[Upon further examination, it is evident that many of the facts and story beats presented within this story are, as accepted Morrowind history goes, incorrect. While Indoril Nerevar’s death is shrouded in mystery, there are other points of contention that the author has clearly ignored or dramatized. For example, Voryn Dagoth should not be known as Dagoth Ur at the time the story takes place, nor should he (most likely) have his signature golden mask (nor was it, as far as is known, broken at any time). It remains to be seen if these changes are deliberate in order to appeal to the average reader or if this particular Dissident Priest was not as well-learned in the lore of his people as he or she believed. Fellow scholars have also pointed to these inconsistencies potentially being the result of a Dragon Break, but others balk at this possibility as it explains everything “too easily.” – Lorius Petrellian, Imperial Archivist of Morrowind Lore]
“No!” Croaked Nerevar, spreading his arms in front of him in defense, still wielding his axe. “You can’t do this!”
Vivec’s face was barren of emotion, his shining golden skin lined with the rewards of past struggles. “It is for the good of Resdayn and it’s people. You know this as well as I do, Moon-and-Star.” he closed his eyes in solidarity. “The commoners need the strongest of our kind to lead them. Only the Triune can be such rulers. The time of the Daedra lords is over.”
Nerevar’s vision swam before him, the unbelievable sight of MUATRA threatening him, Vivec being the one to hold it. “The people need their Hortator and Councillor – I am the one the Chimer have rallied behind time after time!” Indoril’s voice cracked.
Vivec, his eyes still closed, shook his head and took another blind step forward. “Indoril, you are ignorant of the truth. The power that lies in the Heart of Lorkhan must remain under Tribunal control. To have another that the people see as a true leader such as yourself may…” Vivec paused in his advance, his eyes still shut firmly closed. “Complicate things.” Another pause. The only movement in the entirety of the Heart Chamber was the slow churning of the lava deep below.
“You say,” Nerevar began through gritted teeth, his head bowed, eyes closed just as Vivec’s were, “that it is the entirety of the Tribunal that must rule Resdayn. Then that means that she -”
Vivec’s eyes flashed open and widened in surprise. He shook himself to gather his bearings and, with a dead smile, said, “It is not often one catches a god as out-of-sorts as you have, Hortator.”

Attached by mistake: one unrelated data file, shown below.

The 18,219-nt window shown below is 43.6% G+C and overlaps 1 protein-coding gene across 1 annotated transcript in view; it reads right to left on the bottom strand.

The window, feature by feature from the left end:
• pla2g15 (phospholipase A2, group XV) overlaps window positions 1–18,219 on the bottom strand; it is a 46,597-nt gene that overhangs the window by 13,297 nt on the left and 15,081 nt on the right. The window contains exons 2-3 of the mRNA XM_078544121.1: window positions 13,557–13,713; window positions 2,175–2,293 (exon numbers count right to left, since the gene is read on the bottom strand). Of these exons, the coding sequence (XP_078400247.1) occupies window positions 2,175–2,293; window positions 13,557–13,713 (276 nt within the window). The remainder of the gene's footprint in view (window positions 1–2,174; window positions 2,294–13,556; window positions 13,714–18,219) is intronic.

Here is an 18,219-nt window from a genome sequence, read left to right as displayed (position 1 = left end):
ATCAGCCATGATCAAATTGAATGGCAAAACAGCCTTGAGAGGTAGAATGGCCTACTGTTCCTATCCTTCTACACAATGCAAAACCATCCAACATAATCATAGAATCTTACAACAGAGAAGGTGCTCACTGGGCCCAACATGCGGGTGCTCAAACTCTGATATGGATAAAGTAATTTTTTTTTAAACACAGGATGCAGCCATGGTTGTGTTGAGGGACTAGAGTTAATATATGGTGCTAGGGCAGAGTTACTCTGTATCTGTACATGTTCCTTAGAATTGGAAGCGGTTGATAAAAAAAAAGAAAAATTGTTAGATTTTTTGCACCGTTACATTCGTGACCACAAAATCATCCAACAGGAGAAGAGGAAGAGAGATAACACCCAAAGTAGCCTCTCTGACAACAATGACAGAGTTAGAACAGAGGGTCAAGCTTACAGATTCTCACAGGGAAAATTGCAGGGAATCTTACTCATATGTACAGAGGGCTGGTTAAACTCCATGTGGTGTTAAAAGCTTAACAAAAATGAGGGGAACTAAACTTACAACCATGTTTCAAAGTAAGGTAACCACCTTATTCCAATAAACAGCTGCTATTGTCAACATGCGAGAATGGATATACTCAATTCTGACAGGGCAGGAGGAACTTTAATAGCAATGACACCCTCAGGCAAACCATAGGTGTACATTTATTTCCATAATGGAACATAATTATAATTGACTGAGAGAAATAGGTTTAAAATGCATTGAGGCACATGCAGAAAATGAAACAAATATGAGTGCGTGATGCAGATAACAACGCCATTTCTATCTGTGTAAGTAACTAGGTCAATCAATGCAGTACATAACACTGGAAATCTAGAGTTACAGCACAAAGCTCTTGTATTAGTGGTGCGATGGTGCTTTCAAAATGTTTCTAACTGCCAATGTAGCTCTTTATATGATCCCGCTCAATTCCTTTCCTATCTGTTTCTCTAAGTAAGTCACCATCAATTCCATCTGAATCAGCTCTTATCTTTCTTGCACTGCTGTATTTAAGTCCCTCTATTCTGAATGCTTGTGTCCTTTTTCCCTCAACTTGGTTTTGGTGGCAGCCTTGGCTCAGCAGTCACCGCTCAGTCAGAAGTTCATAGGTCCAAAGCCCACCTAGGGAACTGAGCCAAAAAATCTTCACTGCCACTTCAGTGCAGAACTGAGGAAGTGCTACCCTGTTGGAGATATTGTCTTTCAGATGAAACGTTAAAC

Nerevar’s eyes opened, meeting the Warrior Poet’s, beloved hero of the Velothi people. Indoril could not help but give a sharp, barking laugh. “My own wife, then? Almalexia herself has agreed to my sentencing? It is true, what they say, then – “AYEM AE SEHTI AE VEHK!”” The heat was truly oppressive now. Nerevar felt half-crazed as rivers of sweat poured from his face. But he realized amidst his laughter that it was not just sweat, but tears mingled with them down the lines of his face.
Vivec, for what must have been the first time, felt truly sorry at the current circumstances, or at least in his infinite cleverness managed to make it appear so, his face creased with sadness. “You were, truly, the best of the people of Resdayn. But, unfortunately, it is not the people that should rule. Nor the Daedra Azura.” MUATRA moved closer to Nerevar but Vivec’s body did not follow it. “Her reign shall end with yours.”
Indoril followed suit, taking a wary step back, nearing the edge of the lava pit. All Nerevar could register was the heat, overwhelming him. His laugh had died some time ago in his throat, but he knew not when.
The Poet’s eyes closed slowly again, the grip on his spear tightening, the leather creaking under his long, powerful fingers. He breathed deep, holding it in moment after moment, almost as if this was the Poet’s own form of self-punishment.
It happened in the span of a sharp intake of breath. MUATRA flashed forward, bursting through Nerevar’s intricately carved and enchanted bonemold armor like netch skin.
The first thing to fall was Nerevar’s axe, meeting the floor with a harsh clang.
Indoril Nerevar made no sound as he died. He hung, limply, from the end of Vivec’s great spear, his head slumped backwards as in a shout to the sky it could not see. “The ending of the words,” murmured Vivec, eyes shut piously closed, “is ALMSIVI.”